Thursday, November 01, 2007

Shall Never the Twain Meet?

On Saturday I had a delightful time at the dedication of the newly renovated media center at Westover Hills Elementary School. It was a great party. In addition to this maven and his maveness, the Superintendent of Schools, School Board members, community partners of the school, faculty, and about 200 children and their parents were in attendance. With music, arts and crafts activities, a dance contest, pizza and lemonade everybody really enjoyed themselves.

I found myself looking at the children at one of the tables. They were beautiful. Their eyes were alive with joy, their mouths were smiling or laughing, their faces were filled with the wonder of learning. As I watched them, my mind connected with the picture I saw on the front of Section B of the TD last week. It was a picture of a group of students at Tuckahoe Elementary School watching a Richmond Opera production of Gilbert and Sullivan. The children in the picture were also beautiful. Their eyes too were alive with joy, their mouths were also smiling or laughing, their faces too were filled with the wonder of learning.

Two groups of elementary school children. Each having a great time. All of them alive with the joy and wonder of learning. Sitting in elementary schools located no more than five miles apart. Two identical groups of children . . . except that all the students in the Tuckahoe photograph had light skin, while almost all the children I saw at Westover Hills had dark skin.

The children in these two groups are not aware that the others exist. And, in all likelihood these light-skinned and dark-skinned children will not interact for at least the next ten to fifteen years, if ever. They will not have the opportunity to meet each other, to get to know each other, to play with each other, to learn with each other, to appreciate each other, and, perhaps, to love each other.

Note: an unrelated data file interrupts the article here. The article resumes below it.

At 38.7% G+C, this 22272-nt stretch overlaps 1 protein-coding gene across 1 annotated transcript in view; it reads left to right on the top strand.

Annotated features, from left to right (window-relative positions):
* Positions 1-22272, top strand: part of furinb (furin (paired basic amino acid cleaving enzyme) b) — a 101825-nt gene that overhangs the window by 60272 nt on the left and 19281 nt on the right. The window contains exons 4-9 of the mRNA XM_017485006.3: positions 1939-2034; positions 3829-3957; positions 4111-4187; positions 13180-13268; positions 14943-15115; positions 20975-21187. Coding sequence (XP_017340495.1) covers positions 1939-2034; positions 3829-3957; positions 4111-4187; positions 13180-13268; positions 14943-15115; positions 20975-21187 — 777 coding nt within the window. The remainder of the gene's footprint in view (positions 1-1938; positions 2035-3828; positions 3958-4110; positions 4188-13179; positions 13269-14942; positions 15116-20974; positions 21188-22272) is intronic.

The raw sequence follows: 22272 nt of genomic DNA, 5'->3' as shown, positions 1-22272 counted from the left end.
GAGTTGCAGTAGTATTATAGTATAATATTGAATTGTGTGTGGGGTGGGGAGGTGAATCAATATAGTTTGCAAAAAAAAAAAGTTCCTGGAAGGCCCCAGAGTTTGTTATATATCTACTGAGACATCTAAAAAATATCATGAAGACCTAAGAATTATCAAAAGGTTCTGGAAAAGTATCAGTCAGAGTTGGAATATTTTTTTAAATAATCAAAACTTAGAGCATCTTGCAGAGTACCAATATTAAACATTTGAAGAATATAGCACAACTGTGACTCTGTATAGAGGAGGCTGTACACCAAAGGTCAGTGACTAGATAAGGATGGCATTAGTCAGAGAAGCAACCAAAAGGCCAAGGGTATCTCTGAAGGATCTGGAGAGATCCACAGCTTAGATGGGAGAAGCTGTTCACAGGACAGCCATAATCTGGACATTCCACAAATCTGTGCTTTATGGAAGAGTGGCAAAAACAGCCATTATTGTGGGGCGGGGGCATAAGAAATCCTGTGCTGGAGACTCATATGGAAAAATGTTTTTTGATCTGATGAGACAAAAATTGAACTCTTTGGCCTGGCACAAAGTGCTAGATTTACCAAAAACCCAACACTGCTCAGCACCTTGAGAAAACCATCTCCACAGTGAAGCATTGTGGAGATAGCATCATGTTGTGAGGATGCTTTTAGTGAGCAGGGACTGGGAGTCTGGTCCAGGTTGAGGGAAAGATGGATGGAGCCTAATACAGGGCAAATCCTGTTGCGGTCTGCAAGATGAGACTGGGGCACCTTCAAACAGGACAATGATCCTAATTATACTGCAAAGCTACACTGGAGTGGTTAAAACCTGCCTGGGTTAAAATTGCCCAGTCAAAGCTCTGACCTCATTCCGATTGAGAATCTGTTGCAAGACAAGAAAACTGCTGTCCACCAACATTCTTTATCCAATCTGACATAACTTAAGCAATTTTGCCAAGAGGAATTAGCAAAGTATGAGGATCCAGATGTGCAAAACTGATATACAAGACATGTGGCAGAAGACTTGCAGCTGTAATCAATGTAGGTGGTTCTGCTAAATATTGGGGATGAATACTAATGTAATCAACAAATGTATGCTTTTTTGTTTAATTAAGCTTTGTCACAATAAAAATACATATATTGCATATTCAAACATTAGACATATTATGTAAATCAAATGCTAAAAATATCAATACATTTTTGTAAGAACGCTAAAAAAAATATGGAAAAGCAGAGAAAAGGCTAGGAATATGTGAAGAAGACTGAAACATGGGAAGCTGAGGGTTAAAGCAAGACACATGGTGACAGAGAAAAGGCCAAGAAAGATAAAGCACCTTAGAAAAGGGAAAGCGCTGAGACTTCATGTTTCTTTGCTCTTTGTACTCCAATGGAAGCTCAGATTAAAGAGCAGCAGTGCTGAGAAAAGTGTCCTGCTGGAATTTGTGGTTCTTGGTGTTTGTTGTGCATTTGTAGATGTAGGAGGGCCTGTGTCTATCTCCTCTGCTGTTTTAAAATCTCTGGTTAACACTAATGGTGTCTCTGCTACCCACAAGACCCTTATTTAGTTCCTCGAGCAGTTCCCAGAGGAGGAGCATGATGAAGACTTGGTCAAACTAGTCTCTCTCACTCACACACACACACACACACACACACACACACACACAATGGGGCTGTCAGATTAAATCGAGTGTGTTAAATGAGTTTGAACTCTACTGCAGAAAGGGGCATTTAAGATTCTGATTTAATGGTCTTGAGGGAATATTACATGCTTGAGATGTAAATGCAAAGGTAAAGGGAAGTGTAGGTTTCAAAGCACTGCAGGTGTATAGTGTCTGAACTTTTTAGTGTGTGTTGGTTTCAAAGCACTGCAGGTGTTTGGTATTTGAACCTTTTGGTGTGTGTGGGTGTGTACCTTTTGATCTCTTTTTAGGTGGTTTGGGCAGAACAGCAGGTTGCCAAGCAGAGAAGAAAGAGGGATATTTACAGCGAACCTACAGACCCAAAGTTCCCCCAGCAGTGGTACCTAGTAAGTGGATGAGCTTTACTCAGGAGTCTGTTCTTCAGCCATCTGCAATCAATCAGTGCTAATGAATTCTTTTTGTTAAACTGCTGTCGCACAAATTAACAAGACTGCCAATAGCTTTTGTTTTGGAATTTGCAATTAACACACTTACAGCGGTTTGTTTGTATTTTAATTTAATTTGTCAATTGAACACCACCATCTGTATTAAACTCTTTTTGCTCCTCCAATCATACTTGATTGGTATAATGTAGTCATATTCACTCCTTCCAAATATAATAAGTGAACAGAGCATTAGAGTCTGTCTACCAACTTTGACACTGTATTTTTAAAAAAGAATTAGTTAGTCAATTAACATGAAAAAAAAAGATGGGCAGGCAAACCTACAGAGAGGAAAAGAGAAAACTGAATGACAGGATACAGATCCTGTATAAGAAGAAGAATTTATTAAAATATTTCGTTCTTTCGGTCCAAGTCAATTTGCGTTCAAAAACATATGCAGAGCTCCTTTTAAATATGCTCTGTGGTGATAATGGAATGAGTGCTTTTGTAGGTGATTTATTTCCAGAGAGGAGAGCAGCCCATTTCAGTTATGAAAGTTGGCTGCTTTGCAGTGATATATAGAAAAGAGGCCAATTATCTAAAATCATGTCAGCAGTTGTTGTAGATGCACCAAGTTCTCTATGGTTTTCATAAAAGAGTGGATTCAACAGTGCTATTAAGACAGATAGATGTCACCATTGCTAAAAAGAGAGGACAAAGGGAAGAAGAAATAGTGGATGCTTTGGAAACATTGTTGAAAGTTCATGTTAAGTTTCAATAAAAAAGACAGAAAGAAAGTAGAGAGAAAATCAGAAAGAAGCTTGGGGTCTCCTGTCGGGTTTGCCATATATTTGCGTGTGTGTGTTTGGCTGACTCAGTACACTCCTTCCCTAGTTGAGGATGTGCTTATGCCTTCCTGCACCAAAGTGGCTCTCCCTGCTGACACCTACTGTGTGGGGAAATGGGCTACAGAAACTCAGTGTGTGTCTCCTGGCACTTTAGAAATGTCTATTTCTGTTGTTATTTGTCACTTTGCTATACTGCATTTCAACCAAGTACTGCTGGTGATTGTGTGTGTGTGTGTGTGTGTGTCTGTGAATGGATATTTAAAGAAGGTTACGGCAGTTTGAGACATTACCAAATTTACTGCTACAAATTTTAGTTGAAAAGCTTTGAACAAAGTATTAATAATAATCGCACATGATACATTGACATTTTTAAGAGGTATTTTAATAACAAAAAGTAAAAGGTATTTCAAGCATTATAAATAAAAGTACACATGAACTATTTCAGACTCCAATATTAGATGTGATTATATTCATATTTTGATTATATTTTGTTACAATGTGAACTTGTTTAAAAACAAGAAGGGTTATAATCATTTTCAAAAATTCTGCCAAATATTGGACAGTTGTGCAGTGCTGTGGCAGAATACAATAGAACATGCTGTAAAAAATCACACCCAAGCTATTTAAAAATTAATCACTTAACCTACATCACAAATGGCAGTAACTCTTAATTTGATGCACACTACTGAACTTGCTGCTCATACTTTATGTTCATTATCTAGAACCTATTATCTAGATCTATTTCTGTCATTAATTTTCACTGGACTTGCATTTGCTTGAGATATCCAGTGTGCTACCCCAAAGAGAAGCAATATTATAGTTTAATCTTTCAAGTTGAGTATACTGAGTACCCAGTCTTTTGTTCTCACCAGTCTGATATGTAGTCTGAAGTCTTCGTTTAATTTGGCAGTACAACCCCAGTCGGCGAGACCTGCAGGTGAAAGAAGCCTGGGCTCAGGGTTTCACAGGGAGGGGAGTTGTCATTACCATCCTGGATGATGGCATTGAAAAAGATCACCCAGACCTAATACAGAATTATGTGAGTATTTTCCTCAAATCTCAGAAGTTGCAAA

Will all of these light-skinned children at Tuckahoe and these dark-skinned children at Westover Hills eventually adopt the attitude held by their great-grandparents, grandparents and parents that the color of a person’s skin is a key factor in judging them? Will their ignorance of the other lead to these children acquiring, over time, a pigmentation prejudice?

Don’t get me wrong. I don’t think children are color blind. I think they notice that some people have light skin and that others have dark skin. However, if they’re young enough, complexion just doesn’t matter. Two examples—

1- I do some tutoring at Westover Hills School. My skin is light. Most of the kids have dark skin. Do they notice the difference? I assume so. But they also notice that I am older than them, taller than them, a bit pudgy around the waist, and because I am older that I have acquired greater knowledge than they have. Do they have any notion that because of our skin colors I am better than they or they are better than me? I think not, especially my second graders.

2- My four-year old granddaughter often asks me to take her to the Westover Hills playground to play with the school children. She is the only light-skinned child there. Neither she nor the other kids seem to care. I know she recognizes complexion differences. Once in Target she asked that I buy her a “brown baby” for her doll collection. When she plays with her doll house, she has both African American and Caucasian dolls. She plays with them interchangeably, often having white dolls with black offspring and vice versa. Skin color just seems irrelevant to her.

So how do we prevent these children from catching the complexion bias that most of us adults suffer from? I suggest that we institute community building in all of our public schools. We need to schedule opportunities for our urban and suburban children to get together. Maybe, instead of a field trip to some colonial ruin, we should schedule a field trip to each other’s schools. Maybe, we can arrange for them to interact through video-conferencing. I am sure that you have an idea that might work.

If we do this, maybe we will have reached one of the dreams of Dr. Martin Luther King, Jr. Maybe we will achieve a society in which we are all judged by the strength of our characters, not by the color of our skins.

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